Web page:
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Port Driver Mishap

Topic 18333 | Page 1

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Fire Marshal Bill's Comment
member avatar

If anyone starts driving port using intermodel chassis remember to lock the container down.

I saw a guy dump a container the other day in Seattle after coming out of a shipper.

The fully loaded container landed about 5 feet from some occupied cars going the other direction.

Our containers run up to 70k pounds.

No injuries, thank God. But wow!

Be careful and check and recheck eveything.

Firemarshalbill,

"Let me show you something!!!"

Shipper:

The customer who is shipping the freight. This is where the driver will pick up a load and then deliver it to the receiver or consignee.

Rick S.'s Comment
member avatar

^^^^^ This...

I've worked on the port (longshoreman) - drivers always need to lock the pins down on the corners of the bomb cart (that's what they call container trailers).

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There's a number of different types of levers that work the locking pins, but you can always look through the hole in the container, to make sure they're locked in.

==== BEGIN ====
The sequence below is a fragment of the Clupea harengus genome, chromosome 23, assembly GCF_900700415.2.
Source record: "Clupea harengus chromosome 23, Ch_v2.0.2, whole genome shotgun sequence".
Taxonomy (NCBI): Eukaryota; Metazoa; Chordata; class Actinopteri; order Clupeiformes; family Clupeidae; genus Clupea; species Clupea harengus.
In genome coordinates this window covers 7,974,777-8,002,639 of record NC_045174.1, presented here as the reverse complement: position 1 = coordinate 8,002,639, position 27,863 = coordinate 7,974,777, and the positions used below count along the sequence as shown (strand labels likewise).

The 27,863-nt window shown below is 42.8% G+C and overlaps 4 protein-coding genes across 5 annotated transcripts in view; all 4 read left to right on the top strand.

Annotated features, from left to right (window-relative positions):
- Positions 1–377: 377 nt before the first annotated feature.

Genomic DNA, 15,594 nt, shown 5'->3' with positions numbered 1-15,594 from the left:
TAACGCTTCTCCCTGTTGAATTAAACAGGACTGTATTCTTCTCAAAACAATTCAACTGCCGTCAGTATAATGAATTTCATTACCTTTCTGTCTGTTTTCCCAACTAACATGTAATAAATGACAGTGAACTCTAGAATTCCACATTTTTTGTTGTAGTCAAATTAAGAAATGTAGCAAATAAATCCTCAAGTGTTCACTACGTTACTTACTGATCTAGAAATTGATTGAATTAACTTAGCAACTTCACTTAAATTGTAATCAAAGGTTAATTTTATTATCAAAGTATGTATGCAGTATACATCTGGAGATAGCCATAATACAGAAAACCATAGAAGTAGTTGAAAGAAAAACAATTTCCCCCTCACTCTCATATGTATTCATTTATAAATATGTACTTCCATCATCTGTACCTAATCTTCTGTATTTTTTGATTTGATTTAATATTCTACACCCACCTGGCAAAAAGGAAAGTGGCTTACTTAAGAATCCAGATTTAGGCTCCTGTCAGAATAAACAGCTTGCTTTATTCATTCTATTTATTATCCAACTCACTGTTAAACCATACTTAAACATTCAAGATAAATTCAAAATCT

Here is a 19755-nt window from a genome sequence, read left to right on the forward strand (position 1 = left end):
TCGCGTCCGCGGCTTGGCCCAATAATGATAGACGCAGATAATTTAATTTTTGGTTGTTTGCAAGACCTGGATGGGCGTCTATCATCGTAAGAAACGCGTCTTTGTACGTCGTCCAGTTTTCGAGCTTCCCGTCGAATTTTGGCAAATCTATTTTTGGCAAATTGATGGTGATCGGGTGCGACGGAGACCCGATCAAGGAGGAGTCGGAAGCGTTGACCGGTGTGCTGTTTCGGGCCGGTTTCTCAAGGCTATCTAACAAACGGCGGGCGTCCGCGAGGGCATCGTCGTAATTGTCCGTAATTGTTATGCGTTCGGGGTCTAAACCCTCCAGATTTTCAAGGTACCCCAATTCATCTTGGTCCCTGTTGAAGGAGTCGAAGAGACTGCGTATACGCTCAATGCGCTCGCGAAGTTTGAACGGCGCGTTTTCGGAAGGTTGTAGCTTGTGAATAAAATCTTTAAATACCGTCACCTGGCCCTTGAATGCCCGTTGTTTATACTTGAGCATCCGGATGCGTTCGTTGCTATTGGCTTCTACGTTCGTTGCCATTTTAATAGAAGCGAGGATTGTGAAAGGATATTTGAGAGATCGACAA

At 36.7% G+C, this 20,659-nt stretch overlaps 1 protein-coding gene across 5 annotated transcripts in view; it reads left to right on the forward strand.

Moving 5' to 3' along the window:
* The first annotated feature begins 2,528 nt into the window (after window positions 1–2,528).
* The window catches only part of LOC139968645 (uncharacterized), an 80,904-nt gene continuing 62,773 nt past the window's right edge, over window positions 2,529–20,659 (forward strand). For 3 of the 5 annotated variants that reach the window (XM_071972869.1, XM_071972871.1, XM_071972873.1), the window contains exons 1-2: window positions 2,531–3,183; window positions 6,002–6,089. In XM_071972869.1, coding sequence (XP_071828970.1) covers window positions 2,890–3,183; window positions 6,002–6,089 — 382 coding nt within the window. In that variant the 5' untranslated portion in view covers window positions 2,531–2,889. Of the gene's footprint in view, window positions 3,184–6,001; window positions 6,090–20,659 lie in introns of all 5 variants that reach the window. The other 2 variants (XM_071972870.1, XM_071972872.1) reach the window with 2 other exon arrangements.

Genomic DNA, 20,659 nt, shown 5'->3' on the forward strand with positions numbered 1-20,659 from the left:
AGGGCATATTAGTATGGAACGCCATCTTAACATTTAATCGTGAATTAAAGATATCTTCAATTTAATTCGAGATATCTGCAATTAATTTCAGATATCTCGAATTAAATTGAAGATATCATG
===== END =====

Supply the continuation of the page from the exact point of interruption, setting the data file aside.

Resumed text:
DO MAKE SURE they're locked in. At the yard I worked in, I would drop the container onto the trailer - and the driver would roll off. There was an "inspection station" before you left the yard, where you're supposed to verify the cans are locked in, and your lights and stuff all work.

Down here at Port Everglades - DOT frequently hangs outside the port gates, pulling trucks in for inspection.

Rick

DOT:

Department Of Transportation

A department of the federal executive branch responsible for the national highways and for railroad and airline safety. It also manages Amtrak, the national railroad system, and the Coast Guard.

State and Federal DOT Officers are responsible for commercial vehicle enforcement. "The truck police" you could call them.

Fire Marshal Bill's Comment
member avatar

Same procedures here in Seattle area. Always a stop before going out to lock down the container.

I usually try and find a place out of traffic while at the port to lock down. Been manya times when the container needed to be repositioned for the locks to work.

Rick S.'s Comment
member avatar

You're better of trying to jam the locks down, before the top loader pulls away then.

I've run a top loader, and the heavy fork down on the port. Some of those carts are pretty beat up - a lot of them, the locks are screwed for being in the locked position and having people drop boxes on them. We can't see the locks from up on the toploader - so we depend on the TT driver to make sure they're good.

The carts used to go to/from the stacks to the cranes, have the locks removed - they're not used when doing internal moves on the port. Toploader operators also can't see the pins on the far side (obviously), we have to depend on the cart not being too beat up, that all 4 pins will align when we get the nearside on.

Rick

HOS:

Hours Of Service

HOS refers to the logbook hours of service regulations.
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